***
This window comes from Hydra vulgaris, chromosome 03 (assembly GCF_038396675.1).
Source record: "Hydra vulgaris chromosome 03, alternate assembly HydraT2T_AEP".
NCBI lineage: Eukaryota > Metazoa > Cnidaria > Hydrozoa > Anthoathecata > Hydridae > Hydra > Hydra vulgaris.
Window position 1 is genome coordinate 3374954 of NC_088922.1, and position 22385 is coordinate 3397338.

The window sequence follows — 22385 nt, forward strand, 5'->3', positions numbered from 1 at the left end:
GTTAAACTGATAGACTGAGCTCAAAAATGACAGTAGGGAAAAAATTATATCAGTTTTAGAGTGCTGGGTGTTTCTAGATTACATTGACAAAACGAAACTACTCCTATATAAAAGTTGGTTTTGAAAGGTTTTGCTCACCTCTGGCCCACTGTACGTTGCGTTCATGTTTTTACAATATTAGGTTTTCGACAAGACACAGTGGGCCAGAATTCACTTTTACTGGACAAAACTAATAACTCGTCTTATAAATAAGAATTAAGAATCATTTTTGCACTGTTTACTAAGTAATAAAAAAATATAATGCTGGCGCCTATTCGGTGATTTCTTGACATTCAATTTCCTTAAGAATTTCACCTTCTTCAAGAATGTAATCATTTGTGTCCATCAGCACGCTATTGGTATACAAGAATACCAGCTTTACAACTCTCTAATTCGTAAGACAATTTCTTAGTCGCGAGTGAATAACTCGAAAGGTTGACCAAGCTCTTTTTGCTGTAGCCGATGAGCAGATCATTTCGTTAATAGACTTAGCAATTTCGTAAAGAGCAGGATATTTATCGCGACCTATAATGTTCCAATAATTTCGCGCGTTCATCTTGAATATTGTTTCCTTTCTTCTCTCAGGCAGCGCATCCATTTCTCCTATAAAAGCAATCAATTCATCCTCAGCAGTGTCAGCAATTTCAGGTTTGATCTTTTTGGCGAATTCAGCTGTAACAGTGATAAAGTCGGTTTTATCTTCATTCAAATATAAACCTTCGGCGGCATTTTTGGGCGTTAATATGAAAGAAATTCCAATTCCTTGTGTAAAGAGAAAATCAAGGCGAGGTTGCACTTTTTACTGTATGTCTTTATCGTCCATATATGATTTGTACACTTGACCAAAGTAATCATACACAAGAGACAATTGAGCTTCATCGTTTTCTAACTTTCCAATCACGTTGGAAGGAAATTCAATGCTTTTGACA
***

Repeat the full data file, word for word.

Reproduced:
This window comes from Hydra vulgaris, chromosome 03 (assembly GCF_038396675.1).
Source record: "Hydra vulgaris chromosome 03, alternate assembly HydraT2T_AEP".
NCBI lineage: Eukaryota > Metazoa > Cnidaria > Hydrozoa > Anthoathecata > Hydridae > Hydra > Hydra vulgaris.
Window position 1 is genome coordinate 3374954 of NC_088922.1, and position 22385 is coordinate 3397338.

The window sequence follows — 22385 nt, forward strand, 5'->3', positions numbered from 1 at the left end:
GTTAAACTGATAGACTGAGCTCAAAAATGACAGTAGGGAAAAAATTATATCAGTTTTAGAGTGCTGGGTGTTTCTAGATTACATTGACAAAACGAAACTACTCCTATATAAAAGTTGGTTTTGAAAGGTTTTGCTCACCTCTGGCCCACTGTACGTTGCGTTCATGTTTTTACAATATTAGGTTTTCGACAAGACACAGTGGGCCAGAATTCACTTTTACTGGACAAAACTAATAACTCGTCTTATAAATAAGAATTAAGAATCATTTTTGCACTGTTTACTAAGTAATAAAAAAATATAATGCTGGCGCCTATTCGGTGATTTCTTGACATTCAATTTCCTTAAGAATTTCACCTTCTTCAAGAATGTAATCATTTGTGTCCATCAGCACGCTATTGGTATACAAGAATACCAGCTTTACAACTCTCTAATTCGTAAGACAATTTCTTAGTCGCGAGTGAATAACTCGAAAGGTTGACCAAGCTCTTTTTGCTGTAGCCGATGAGCAGATCATTTCGTTAATAGACTTAGCAATTTCGTAAAGAGCAGGATATTTATCGCGACCTATAATGTTCCAATAATTTCGCGCGTTCATCTTGAATATTGTTTCCTTTCTTCTCTCAGGCAGCGCATCCATTTCTCCTATAAAAGCAATCAATTCATCCTCAGCAGTGTCAGCAATTTCAGGTTTGATCTTTTTGGCGAATTCAGCTGTAACAGTGATAAAGTCGGTTTTATCTTCATTCAAATATAAACCTTCGGCGGCATTTTTGGGCGTTAATATGAAAGAAATTCCAATTCCTTGTGTAAAGAGAAAATCAAGGCGAGGTTGCACTTTTTACTGTATGTCTTTATCGTCCATATATGATTTGTACACTTGACCAAAGTAATCATACACAAGAGACAATTGAGCTTCATCGTTTTCTAACTTTCCAATCACGTTGGAAGGAAATTCAATGCTTTTGACA